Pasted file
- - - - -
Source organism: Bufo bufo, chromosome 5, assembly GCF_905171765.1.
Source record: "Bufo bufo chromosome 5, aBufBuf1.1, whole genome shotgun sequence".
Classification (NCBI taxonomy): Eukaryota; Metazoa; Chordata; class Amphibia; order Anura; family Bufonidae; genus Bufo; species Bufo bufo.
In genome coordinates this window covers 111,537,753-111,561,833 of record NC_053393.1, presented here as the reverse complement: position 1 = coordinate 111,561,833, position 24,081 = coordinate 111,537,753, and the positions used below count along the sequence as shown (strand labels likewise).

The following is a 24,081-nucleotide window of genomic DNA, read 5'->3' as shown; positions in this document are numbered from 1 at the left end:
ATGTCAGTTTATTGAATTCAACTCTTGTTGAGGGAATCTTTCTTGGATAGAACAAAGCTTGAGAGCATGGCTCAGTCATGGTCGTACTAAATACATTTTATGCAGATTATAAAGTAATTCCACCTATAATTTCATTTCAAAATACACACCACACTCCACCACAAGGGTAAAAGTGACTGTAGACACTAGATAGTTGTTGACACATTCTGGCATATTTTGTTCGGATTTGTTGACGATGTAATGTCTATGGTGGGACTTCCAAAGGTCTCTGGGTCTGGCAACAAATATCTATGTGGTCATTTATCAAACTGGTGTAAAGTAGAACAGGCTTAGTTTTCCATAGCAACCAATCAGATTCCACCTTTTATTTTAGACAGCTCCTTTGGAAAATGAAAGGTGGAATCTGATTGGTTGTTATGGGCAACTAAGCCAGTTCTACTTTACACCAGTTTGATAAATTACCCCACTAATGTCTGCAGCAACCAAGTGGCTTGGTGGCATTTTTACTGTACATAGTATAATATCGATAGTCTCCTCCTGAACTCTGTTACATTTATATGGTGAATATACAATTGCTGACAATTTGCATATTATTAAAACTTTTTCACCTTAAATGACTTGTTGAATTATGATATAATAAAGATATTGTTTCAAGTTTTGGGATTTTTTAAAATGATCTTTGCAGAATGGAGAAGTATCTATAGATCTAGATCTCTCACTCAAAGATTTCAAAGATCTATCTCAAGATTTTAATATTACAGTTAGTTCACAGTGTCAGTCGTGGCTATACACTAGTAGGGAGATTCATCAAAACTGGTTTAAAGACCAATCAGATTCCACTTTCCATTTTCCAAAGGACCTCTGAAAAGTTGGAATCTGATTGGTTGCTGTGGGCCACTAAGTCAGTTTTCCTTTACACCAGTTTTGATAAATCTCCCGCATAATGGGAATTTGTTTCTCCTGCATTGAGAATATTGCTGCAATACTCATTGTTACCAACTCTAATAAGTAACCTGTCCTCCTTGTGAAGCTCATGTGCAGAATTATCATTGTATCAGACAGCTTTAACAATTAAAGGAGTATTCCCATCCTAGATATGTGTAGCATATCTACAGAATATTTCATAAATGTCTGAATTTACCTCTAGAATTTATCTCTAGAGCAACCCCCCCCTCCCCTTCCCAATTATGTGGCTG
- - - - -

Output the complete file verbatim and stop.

Source organism: Bufo bufo, chromosome 5, assembly GCF_905171765.1.
Source record: "Bufo bufo chromosome 5, aBufBuf1.1, whole genome shotgun sequence".
Classification (NCBI taxonomy): Eukaryota; Metazoa; Chordata; class Amphibia; order Anura; family Bufonidae; genus Bufo; species Bufo bufo.
In genome coordinates this window covers 111,537,753-111,561,833 of record NC_053393.1, presented here as the reverse complement: position 1 = coordinate 111,561,833, position 24,081 = coordinate 111,537,753, and the positions used below count along the sequence as shown (strand labels likewise).

The following is a 24,081-nucleotide window of genomic DNA, read 5'->3' as shown; positions in this document are numbered from 1 at the left end:
ATGTCAGTTTATTGAATTCAACTCTTGTTGAGGGAATCTTTCTTGGATAGAACAAAGCTTGAGAGCATGGCTCAGTCATGGTCGTACTAAATACATTTTATGCAGATTATAAAGTAATTCCACCTATAATTTCATTTCAAAATACACACCACACTCCACCACAAGGGTAAAAGTGACTGTAGACACTAGATAGTTGTTGACACATTCTGGCATATTTTGTTCGGATTTGTTGACGATGTAATGTCTATGGTGGGACTTCCAAAGGTCTCTGGGTCTGGCAACAAATATCTATGTGGTCATTTATCAAACTGGTGTAAAGTAGAACAGGCTTAGTTTTCCATAGCAACCAATCAGATTCCACCTTTTATTTTAGACAGCTCCTTTGGAAAATGAAAGGTGGAATCTGATTGGTTGTTATGGGCAACTAAGCCAGTTCTACTTTACACCAGTTTGATAAATTACCCCACTAATGTCTGCAGCAACCAAGTGGCTTGGTGGCATTTTTACTGTACATAGTATAATATCGATAGTCTCCTCCTGAACTCTGTTACATTTATATGGTGAATATACAATTGCTGACAATTTGCATATTATTAAAACTTTTTCACCTTAAATGACTTGTTGAATTATGATATAATAAAGATATTGTTTCAAGTTTTGGGATTTTTTAAAATGATCTTTGCAGAATGGAGAAGTATCTATAGATCTAGATCTCTCACTCAAAGATTTCAAAGATCTATCTCAAGATTTTAATATTACAGTTAGTTCACAGTGTCAGTCGTGGCTATACACTAGTAGGGAGATTCATCAAAACTGGTTTAAAGACCAATCAGATTCCACTTTCCATTTTCCAAAGGACCTCTGAAAAGTTGGAATCTGATTGGTTGCTGTGGGCCACTAAGTCAGTTTTCCTTTACACCAGTTTTGATAAATCTCCCGCATAATGGGAATTTGTTTCTCCTGCATTGAGAATATTGCTGCAATACTCATTGTTACCAACTCTAATAAGTAACCTGTCCTCCTTGTGAAGCTCATGTGCAGAATTATCATTGTATCAGACAGCTTTAACAATTAAAGGAGTATTCCCATCCTAGATATGTGTAGCATATCTACAGAATATTTCATAAATGTCTGAATTTACCTCTAGAATTTATCTCTAGAGCAACCCCCCCCTCCCCTTCCCAATTATGTGGCTG